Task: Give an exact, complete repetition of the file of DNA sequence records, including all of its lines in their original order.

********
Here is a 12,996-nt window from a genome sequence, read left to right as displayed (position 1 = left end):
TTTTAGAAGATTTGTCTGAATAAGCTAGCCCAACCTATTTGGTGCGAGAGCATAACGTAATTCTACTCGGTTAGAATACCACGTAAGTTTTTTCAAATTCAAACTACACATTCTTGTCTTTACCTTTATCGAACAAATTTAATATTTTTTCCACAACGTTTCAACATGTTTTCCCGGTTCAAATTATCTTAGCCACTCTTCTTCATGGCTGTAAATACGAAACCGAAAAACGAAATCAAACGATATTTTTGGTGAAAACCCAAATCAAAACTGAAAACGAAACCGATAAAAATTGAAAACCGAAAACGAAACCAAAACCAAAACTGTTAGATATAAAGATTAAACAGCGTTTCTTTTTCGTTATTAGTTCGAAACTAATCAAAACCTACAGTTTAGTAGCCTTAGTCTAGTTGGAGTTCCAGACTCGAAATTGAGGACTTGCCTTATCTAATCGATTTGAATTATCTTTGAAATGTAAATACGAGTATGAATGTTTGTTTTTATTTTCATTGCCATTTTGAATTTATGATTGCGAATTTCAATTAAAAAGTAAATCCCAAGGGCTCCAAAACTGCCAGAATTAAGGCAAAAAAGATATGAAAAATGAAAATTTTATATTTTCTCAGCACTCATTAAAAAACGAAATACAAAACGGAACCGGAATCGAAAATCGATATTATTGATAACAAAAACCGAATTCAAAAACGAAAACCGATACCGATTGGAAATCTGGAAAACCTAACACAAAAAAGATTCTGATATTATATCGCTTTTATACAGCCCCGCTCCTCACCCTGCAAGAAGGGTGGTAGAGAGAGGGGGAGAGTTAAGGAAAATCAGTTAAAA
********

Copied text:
Here is a 12,996-nt window from a genome sequence, read left to right as displayed (position 1 = left end):
TTTTAGAAGATTTGTCTGAATAAGCTAGCCCAACCTATTTGGTGCGAGAGCATAACGTAATTCTACTCGGTTAGAATACCACGTAAGTTTTTTCAAATTCAAACTACACATTCTTGTCTTTACCTTTATCGAACAAATTTAATATTTTTTCCACAACGTTTCAACATGTTTTCCCGGTTCAAATTATCTTAGCCACTCTTCTTCATGGCTGTAAATACGAAACCGAAAAACGAAATCAAACGATATTTTTGGTGAAAACCCAAATCAAAACTGAAAACGAAACCGATAAAAATTGAAAACCGAAAACGAAACCAAAACCAAAACTGTTAGATATAAAGATTAAACAGCGTTTCTTTTTCGTTATTAGTTCGAAACTAATCAAAACCTACAGTTTAGTAGCCTTAGTCTAGTTGGAGTTCCAGACTCGAAATTGAGGACTTGCCTTATCTAATCGATTTGAATTATCTTTGAAATGTAAATACGAGTATGAATGTTTGTTTTTATTTTCATTGCCATTTTGAATTTATGATTGCGAATTTCAATTAAAAAGTAAATCCCAAGGGCTCCAAAACTGCCAGAATTAAGGCAAAAAAGATATGAAAAATGAAAATTTTATATTTTCTCAGCACTCATTAAAAAACGAAATACAAAACGGAACCGGAATCGAAAATCGATATTATTGATAACAAAAACCGAATTCAAAAACGAAAACCGATACCGATTGGAAATCTGGAAAACCTAACACAAAAAAGATTCTGATATTATATCGCTTTTATACAGCCCCGCTCCTCACCCTGCAAGAAGGGTGGTAGAGAGAGGGGGAGAGTTAAGGAAAATCAGTTAAAA